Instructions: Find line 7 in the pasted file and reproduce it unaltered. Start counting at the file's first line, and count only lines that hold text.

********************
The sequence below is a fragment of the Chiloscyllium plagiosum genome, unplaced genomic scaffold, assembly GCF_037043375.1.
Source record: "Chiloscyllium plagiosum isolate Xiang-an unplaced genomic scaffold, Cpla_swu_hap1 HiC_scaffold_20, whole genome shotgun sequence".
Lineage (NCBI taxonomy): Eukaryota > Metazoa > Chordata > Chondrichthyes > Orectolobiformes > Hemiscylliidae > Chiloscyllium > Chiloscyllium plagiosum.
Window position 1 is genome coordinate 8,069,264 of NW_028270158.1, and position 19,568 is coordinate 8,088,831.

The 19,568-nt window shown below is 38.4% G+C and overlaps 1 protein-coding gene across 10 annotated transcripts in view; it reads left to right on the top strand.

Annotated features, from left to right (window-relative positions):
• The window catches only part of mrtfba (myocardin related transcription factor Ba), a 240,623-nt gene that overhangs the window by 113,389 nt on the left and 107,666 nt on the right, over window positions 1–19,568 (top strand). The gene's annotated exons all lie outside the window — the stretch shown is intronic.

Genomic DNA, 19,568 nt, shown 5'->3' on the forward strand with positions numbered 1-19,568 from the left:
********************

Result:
• The window catches only part of mrtfba (myocardin related transcription factor Ba), a 240,623-nt gene that overhangs the window by 113,389 nt on the left and 107,666 nt on the right, over window positions 1–19,568 (top strand). The gene's annotated exons all lie outside the window — the stretch shown is intronic.